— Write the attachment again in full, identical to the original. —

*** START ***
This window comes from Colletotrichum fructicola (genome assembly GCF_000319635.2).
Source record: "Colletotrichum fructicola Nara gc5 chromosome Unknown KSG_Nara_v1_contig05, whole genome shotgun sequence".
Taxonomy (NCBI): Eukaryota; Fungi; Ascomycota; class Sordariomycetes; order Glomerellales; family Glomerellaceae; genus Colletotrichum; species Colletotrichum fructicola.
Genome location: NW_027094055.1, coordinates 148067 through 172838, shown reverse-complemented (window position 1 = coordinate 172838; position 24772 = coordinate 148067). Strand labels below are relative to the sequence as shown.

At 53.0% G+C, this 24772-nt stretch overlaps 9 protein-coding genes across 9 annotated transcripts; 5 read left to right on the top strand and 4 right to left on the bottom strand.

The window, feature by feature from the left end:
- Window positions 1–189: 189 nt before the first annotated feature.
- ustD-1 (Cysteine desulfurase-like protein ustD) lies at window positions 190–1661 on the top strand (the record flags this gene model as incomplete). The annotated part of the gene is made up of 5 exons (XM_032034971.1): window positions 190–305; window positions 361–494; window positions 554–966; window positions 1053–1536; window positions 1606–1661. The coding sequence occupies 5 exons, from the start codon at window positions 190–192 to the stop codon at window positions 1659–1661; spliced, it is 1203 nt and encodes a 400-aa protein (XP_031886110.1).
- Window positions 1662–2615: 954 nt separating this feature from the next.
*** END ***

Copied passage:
This window comes from Colletotrichum fructicola (genome assembly GCF_000319635.2).
Source record: "Colletotrichum fructicola Nara gc5 chromosome Unknown KSG_Nara_v1_contig05, whole genome shotgun sequence".
Taxonomy (NCBI): Eukaryota; Fungi; Ascomycota; class Sordariomycetes; order Glomerellales; family Glomerellaceae; genus Colletotrichum; species Colletotrichum fructicola.
Genome location: NW_027094055.1, coordinates 148067 through 172838, shown reverse-complemented (window position 1 = coordinate 172838; position 24772 = coordinate 148067). Strand labels below are relative to the sequence as shown.

At 53.0% G+C, this 24772-nt stretch overlaps 9 protein-coding genes across 9 annotated transcripts; 5 read left to right on the top strand and 4 right to left on the bottom strand.

The window, feature by feature from the left end:
- Window positions 1–189: 189 nt before the first annotated feature.
- ustD-1 (Cysteine desulfurase-like protein ustD) lies at window positions 190–1661 on the top strand (the record flags this gene model as incomplete). The annotated part of the gene is made up of 5 exons (XM_032034971.1): window positions 190–305; window positions 361–494; window positions 554–966; window positions 1053–1536; window positions 1606–1661. The coding sequence occupies 5 exons, from the start codon at window positions 190–192 to the stop codon at window positions 1659–1661; spliced, it is 1203 nt and encodes a 400-aa protein (XP_031886110.1).
- Window positions 1662–2615: 954 nt separating this feature from the next.